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Larger firms will require making a larger total profit to persuade them to stay in an industry. Total normal profit is thus larger for them than your for a small firm. The rate of normal profit will probably be similar. Supernormal profit is any profit above normal profit. If supernormal profits are made, new firms will be attracted into the industry in the long run.
Thus whether the industry expands or contracts in the long run will depend on the rate of profit. Naturally, since the time a firm takes to set up in business varies from industry to industry, the length of time before the long run is reached also varies from industry to industry. Thereby, in the short-run, it may be possible for an individual firm to make supernormal profit. This situation is shown in the diagram below, as the price (average revenue) is above the average cost (AC). As fewer firms had happened to enter in the period of high profits, the actual price of a given output would be higher.
Competition might not actually direct to a peaceful state because market forces distinguish profit and utility maximizing behavior with an equilibrium situation that can be, from a social viewpoint, sub-optimal (Steven and heijdra 2004). 2.1 The short run and the long run. In the short run, the number of firms is fixed. Depending on its costs and revenue, a firm might be making large profits, small profits, no profits or a loss; and in the short run, it may continue to. In the long run, however, the level of profits affects entry and exit form the industry.
If profits are high, new firms will be attracted into the industry, whereas if losses are being made, firms will leave. 2.2 Normal and supernormal profits in a context of perfect competition. Normal profit is the level of profit that is just enough to persuade firms to stay in the industry in the long run, but not high enough to attract new firms. If less than normal profits are made, firms will leave the industry in the long run. Although the talking is about the level of normal profit, in practice it is usually the rate of profit that determines whether a firm stays in the industry or leaves. The rate of profit (r) is the level of profit (TÐ¿) as a proportion of the level of capital (K) employed (Sloman 2005).
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There are four conditions that have to be fulfilled for perfect competition to exist in an industry:. There must be many buyers and sellers and none of them can be large enough to have any influence over the market price. There must be perfect knowledge of the market (this means no advertising is necessary). There must be no barriers to entry - firms must have complete freedom of entry and exit. The goods being sold must be homogenous in nature. If these conditions are met, then the industry is in perfect competition (Sloman 2005). Perfect competition was well developed listing to illustrate that in some sense it is optimal and in fact represents the end-state. Consequently, it meant that competition between buyers and sellers was completed, and neither party can increase utility or profits (Steven and heijdra 2004). Transformation occurs only if independent variables change, but the situation becomes how fast and under what circumstances the new equilibrium will be accomplished.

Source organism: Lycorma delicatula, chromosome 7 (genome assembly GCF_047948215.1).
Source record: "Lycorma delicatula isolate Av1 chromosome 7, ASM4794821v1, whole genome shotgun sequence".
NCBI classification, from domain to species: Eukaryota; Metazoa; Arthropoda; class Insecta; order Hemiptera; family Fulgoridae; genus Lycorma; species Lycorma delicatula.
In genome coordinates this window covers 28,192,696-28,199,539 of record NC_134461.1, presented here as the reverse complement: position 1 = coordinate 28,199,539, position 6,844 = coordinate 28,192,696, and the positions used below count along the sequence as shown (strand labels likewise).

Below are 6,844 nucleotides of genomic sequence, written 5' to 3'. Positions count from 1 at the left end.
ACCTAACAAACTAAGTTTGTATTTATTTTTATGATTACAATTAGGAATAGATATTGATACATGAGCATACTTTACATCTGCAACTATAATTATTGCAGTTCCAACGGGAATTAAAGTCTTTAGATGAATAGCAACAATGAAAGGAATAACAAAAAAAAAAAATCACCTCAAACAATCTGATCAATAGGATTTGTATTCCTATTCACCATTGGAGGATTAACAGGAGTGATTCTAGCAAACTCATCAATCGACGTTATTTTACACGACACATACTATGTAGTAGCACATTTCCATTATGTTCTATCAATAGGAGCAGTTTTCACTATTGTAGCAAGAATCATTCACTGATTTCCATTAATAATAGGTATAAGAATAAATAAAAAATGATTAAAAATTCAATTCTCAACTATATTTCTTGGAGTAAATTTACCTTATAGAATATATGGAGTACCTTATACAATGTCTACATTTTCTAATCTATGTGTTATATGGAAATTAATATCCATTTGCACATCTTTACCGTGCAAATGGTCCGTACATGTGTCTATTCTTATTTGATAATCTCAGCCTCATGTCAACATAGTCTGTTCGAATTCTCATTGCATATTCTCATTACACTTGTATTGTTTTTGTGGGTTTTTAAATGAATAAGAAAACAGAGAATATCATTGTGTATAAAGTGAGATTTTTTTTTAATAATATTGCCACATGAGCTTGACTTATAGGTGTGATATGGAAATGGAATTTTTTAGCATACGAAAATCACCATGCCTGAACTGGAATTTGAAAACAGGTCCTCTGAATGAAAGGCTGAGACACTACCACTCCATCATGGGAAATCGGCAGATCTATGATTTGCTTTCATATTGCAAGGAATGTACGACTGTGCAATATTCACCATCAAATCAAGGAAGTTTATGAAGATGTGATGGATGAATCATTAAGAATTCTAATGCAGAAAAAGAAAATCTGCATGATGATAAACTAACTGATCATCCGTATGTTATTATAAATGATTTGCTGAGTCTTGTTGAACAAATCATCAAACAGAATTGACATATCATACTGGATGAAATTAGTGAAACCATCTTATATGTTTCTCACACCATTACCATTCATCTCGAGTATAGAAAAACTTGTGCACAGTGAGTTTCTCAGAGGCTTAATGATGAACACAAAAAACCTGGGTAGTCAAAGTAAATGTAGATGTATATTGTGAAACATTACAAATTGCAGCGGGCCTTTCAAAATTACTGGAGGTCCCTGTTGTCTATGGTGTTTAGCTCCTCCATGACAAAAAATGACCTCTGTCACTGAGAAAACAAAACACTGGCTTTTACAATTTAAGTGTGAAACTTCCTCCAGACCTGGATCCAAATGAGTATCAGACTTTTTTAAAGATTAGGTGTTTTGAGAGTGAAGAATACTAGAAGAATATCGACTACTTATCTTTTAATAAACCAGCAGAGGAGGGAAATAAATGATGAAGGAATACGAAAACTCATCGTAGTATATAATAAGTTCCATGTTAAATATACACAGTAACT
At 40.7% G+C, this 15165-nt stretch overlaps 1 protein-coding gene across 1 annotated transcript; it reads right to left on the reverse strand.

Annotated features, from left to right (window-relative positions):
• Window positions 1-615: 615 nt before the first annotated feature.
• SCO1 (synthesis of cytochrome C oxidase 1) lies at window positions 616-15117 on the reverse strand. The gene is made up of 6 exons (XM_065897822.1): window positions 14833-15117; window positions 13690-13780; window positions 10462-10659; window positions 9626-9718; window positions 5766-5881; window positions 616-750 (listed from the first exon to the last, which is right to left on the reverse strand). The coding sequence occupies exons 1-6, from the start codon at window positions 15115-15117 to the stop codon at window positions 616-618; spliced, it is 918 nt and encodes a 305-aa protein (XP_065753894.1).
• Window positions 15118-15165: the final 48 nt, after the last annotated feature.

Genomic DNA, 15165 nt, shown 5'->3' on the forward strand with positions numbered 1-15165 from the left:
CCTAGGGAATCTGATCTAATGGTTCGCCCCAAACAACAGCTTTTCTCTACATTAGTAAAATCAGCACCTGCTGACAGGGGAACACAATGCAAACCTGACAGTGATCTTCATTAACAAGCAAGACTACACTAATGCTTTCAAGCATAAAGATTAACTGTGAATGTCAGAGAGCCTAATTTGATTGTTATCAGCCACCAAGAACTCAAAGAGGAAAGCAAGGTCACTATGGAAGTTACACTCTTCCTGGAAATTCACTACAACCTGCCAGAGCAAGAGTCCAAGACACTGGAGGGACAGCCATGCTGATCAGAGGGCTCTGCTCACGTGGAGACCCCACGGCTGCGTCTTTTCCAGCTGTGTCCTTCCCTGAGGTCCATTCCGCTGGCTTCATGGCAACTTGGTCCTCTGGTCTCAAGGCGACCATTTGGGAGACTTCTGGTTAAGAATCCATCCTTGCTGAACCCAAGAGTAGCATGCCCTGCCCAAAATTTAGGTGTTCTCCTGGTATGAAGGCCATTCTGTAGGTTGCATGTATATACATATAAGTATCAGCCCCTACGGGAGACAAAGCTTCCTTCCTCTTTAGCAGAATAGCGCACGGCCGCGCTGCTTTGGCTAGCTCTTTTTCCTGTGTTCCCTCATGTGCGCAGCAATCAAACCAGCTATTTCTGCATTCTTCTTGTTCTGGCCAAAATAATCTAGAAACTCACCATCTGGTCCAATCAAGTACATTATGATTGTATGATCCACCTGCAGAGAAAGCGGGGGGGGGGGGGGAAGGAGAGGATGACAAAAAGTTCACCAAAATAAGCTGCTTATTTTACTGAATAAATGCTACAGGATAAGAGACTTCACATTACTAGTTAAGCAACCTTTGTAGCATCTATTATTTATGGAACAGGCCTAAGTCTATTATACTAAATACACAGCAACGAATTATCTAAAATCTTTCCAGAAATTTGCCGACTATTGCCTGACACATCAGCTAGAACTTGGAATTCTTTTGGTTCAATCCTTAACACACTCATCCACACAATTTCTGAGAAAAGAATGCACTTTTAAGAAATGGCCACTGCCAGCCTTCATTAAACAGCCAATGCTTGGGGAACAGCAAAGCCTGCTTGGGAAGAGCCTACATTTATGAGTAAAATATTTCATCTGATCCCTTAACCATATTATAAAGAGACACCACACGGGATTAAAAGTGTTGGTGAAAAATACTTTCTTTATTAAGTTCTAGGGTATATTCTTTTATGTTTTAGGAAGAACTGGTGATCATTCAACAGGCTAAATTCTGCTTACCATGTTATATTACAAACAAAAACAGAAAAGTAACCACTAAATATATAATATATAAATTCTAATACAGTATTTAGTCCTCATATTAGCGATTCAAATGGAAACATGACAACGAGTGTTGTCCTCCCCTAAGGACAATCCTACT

a perfect competition situation towards a price maker monopoly situation as part of their corporate strategy." The scope of this paper focuses on the two extremes-perfect competition and monopoly. The writer's insufficient experience in the microeconomic area appears to be main limitation of this report. Perfect competition, industries are traditionally divided into four categories according to the degree of competition that exists between the firms within the industry (Sloman 2005 At one extreme is perfect competition where there are very many firms competing. Each firm is so small relative to the whole industry that is has no power to influence price. It is a price taker. At the other extreme is monopoly, where there is just one firm in the industry, and hence no competition from within the industry. In the middle come monopolistic competition, which involves quite a lot of firms competing and where there is freedom for new firms to enter the industry, and oligopoly, which involves only a few firms and where entry of new firms is restricted. Perfect competition is a theoretical market structure that will give the optimum allocation of resources (Sloman 2005).
This is followed by an analysis of monopoly. Specific information is given out here. And then Strategies for maintaining monopoly position is given for references but they may not always helpful. Finally, it reaches the overall conclusion of this paper. Table of Contents. Perfect competition.1 essay The short run and the long run.2 Normal and supernormal profits in a context of perfect competition. Strategies for maintaining monopoly position. Conclusions, list of References.